(LIN) — The sequester has arrived, and we're all still here. We still have a Navy, we can still buy chicken from the grocery store and no airports have been shut down.
Although life as we know it still exists after the sequester, we now have another reason to look to Washington and expect Congress to play nice.
Mark your calendars for the next big deadline: the March 27 government shutdown.
All eyes are back on Capitol Hill, where Congress has to find a way to work together again to come up with a measure to avert the shutdown.
If no legislation is passed before this date, the federal government will essentially run out of money, and all non-essential services of the government would shut down.
On March 6, the GOP-controlled House approved a bill that would prevent a government shutdown on March 27 with a 267-151 vote. The Senate is likely to expand this bill to include more stopgap measures, but House Speaker John Boehner cautioned the Senate this week about getting too carried away.
"If Senate Democrats try to load up this bill with extraneous provisions, partisan riders, budget gimmicks, we will be prepared to move a clean continuing resolution through the end of the fiscal year," he said. "I would urge Democrat leaders in the Senate to not get greedy and get carried away and try to put forward a possibility of a government shutdown."
The full Senate bill won't be revealed fully until floor debate begins next week, and it's unsure at this time how long either one of these two bills would last at this time.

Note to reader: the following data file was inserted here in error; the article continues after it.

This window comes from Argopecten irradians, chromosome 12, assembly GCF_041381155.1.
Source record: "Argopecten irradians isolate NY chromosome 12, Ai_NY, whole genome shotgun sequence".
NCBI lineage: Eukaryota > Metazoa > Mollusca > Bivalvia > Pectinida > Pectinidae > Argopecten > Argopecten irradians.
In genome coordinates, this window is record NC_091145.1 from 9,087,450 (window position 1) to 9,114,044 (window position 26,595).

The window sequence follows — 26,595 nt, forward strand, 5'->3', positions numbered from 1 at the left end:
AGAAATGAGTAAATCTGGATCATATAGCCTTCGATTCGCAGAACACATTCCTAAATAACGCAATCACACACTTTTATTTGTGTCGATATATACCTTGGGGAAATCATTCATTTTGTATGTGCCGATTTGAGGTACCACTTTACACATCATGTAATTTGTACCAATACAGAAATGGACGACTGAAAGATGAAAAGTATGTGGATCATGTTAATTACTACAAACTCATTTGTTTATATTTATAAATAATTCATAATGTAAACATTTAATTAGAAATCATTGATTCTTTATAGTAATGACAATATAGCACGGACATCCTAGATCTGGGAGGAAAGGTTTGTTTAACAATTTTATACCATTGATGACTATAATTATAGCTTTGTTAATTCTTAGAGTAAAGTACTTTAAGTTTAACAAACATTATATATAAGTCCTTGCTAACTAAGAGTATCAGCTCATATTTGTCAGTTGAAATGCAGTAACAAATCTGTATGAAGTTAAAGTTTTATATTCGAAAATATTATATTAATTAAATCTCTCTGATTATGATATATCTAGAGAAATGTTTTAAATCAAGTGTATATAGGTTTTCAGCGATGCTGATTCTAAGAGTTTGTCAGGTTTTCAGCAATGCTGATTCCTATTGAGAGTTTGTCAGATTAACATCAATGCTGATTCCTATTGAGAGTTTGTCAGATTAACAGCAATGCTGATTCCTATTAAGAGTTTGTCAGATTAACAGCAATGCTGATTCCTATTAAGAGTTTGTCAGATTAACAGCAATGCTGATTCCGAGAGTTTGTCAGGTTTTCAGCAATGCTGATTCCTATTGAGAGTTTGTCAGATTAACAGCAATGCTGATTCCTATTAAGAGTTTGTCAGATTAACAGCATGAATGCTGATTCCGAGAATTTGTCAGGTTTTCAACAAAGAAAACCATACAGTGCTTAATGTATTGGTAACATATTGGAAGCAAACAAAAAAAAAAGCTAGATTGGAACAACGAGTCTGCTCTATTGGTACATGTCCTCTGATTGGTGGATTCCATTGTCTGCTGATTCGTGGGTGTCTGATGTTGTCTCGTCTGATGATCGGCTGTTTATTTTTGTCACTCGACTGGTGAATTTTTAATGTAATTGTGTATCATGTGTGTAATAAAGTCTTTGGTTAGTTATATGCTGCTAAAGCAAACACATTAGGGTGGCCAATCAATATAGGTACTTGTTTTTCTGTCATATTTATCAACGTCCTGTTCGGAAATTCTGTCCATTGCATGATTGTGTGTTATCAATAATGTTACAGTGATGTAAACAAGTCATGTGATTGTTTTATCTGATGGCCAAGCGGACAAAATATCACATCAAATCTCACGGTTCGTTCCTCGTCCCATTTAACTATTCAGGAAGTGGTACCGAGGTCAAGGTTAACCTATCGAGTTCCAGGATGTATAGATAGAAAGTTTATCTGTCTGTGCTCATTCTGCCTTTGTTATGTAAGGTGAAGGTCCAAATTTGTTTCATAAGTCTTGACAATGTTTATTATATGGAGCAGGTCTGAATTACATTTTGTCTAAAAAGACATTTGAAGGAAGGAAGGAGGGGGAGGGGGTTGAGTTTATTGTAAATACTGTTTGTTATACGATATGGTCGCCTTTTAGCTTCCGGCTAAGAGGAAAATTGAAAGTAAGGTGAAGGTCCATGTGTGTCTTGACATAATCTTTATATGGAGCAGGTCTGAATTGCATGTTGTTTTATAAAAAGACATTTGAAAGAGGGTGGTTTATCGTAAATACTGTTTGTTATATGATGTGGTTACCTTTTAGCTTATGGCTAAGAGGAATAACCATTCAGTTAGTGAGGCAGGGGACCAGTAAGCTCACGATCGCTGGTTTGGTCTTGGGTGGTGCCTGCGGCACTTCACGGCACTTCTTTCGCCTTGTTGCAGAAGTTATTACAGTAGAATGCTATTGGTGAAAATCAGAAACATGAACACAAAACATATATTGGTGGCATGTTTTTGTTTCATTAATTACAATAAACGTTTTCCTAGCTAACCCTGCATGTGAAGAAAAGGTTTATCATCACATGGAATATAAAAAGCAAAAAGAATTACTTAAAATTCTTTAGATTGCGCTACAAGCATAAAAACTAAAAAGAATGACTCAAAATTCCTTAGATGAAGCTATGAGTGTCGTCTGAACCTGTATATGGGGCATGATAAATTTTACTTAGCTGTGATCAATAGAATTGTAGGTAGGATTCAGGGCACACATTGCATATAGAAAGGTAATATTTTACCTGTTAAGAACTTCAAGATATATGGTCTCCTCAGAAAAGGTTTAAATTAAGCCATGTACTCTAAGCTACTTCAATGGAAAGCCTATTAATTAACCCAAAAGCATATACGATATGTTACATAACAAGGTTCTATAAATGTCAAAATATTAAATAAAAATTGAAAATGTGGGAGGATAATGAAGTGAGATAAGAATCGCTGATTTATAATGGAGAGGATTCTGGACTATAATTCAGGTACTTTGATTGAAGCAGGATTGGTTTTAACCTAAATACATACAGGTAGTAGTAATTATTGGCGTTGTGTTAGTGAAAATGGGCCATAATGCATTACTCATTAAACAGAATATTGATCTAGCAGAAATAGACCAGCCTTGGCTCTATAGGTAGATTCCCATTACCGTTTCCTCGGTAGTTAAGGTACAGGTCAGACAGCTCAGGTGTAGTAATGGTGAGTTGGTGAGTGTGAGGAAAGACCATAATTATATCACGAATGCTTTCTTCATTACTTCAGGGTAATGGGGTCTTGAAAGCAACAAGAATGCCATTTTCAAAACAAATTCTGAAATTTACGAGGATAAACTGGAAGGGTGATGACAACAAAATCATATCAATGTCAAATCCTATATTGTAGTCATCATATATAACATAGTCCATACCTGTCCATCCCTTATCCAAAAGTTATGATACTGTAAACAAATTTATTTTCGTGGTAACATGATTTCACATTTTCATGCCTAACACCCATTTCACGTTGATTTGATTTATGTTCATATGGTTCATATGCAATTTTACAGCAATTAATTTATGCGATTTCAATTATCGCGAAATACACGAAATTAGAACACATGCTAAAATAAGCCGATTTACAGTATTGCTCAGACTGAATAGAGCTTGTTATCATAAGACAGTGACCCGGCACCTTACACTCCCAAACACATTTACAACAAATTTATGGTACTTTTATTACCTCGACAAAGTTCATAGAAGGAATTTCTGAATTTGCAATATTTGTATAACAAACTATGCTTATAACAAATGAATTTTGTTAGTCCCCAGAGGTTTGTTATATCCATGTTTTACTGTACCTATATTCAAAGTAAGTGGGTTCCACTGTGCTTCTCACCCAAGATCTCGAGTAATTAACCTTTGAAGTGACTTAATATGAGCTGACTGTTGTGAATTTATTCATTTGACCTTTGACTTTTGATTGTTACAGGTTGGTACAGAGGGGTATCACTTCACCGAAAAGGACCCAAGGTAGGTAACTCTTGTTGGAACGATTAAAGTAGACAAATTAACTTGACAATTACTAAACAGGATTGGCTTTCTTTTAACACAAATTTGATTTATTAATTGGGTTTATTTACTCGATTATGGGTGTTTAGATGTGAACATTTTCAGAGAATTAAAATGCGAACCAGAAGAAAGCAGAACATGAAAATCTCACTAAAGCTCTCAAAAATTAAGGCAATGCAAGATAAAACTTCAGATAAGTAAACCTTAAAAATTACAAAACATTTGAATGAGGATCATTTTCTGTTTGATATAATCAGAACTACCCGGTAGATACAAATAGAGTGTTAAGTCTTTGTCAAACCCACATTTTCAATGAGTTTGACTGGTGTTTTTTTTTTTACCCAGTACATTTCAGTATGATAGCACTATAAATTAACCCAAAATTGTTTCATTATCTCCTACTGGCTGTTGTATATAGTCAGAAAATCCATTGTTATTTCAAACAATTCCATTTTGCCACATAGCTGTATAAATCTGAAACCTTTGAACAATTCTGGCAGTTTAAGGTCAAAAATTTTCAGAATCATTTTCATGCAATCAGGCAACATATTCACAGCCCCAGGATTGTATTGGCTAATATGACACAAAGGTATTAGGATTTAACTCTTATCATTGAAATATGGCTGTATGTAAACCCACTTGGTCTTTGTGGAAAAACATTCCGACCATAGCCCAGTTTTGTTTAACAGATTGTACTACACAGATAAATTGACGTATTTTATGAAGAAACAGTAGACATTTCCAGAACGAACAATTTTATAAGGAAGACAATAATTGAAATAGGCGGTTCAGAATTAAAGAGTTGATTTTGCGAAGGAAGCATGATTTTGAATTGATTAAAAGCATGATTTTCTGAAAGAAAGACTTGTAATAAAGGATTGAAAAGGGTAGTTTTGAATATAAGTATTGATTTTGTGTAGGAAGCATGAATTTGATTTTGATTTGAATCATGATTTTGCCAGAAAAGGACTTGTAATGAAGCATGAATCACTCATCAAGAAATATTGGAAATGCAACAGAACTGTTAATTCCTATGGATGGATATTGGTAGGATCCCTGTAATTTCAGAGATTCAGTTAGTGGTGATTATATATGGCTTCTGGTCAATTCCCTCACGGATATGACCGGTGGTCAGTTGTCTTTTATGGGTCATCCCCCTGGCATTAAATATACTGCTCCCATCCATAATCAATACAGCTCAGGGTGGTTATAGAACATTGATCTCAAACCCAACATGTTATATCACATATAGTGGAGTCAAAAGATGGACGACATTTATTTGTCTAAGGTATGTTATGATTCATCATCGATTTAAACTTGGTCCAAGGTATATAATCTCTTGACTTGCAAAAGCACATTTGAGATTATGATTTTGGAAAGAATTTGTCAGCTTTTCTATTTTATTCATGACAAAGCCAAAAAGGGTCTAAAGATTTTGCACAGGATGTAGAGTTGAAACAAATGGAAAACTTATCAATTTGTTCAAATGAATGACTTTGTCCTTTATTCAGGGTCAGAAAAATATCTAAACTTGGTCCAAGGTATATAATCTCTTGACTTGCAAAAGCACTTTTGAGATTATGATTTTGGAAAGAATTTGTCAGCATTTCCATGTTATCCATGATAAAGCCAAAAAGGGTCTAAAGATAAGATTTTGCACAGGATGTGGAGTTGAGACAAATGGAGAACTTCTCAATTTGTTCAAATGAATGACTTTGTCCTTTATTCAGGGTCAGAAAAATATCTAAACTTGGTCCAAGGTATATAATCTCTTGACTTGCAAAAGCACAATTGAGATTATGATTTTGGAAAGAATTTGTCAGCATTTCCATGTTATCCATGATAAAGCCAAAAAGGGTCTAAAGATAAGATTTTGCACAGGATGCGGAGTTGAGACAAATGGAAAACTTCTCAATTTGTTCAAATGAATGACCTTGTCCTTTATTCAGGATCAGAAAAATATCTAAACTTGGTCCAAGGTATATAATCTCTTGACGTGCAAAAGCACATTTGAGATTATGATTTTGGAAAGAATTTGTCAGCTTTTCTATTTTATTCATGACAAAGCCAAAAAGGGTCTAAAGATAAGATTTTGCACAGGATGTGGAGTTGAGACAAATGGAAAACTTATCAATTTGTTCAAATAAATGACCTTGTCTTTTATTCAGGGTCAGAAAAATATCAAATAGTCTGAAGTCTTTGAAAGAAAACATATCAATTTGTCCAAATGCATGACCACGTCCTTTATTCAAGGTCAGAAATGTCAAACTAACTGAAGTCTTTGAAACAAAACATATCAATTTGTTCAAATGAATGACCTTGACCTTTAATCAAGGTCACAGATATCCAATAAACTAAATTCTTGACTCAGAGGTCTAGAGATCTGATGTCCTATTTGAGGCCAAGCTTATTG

The House bill provides a bit of relief to the military, allowing the Pentagon and Veterans Affairs Department the option to allocate cuts in areas they see fit, rather than blatant, across-the-board cuts.
Senate Democrats have expressed that this bill could pass if the same flexibility in cuts could be applied to other departments.
However, the overarching $85 billion in sequester cuts will still be in place, cutting half from defense and half from domestic programs. The effects of these cuts are expected to be felt in April.
President Barack Obama has made concerted efforts this week to reach a solution. On Wednesday, he and congressional Republicans met over dinner to discuss possibilities, and on Thursday, House Budget Committee Chairman Paul Ryan, R-Wis., had lunch at the White House along with the committee's top Democrat, Rep. Chris Van Hollen of Maryland.
"He is reaching out and talking to members about a variety of issues -- not just our fiscal challenges, but certainly the fiscal issues are among the issues he is talking about with lawmakers," White House spokesman Jay Carney said.
Even Boehner seems optimistic about the recent cross-party discussions.
"I think it's a sign, a hopeful sign, and I'm hopeful that something will come out of it," Boehner said.
From debt ceiling to fiscal cliff, sequester to shutdown, there have been many names for the fiscal crisis. We may still be able to catch a flight out of town – for now – but uncertainty still looms.
If Congress can't work together to find a solution, the fiscal crisis will continue for an unforeseeable future, no matter what you call it.
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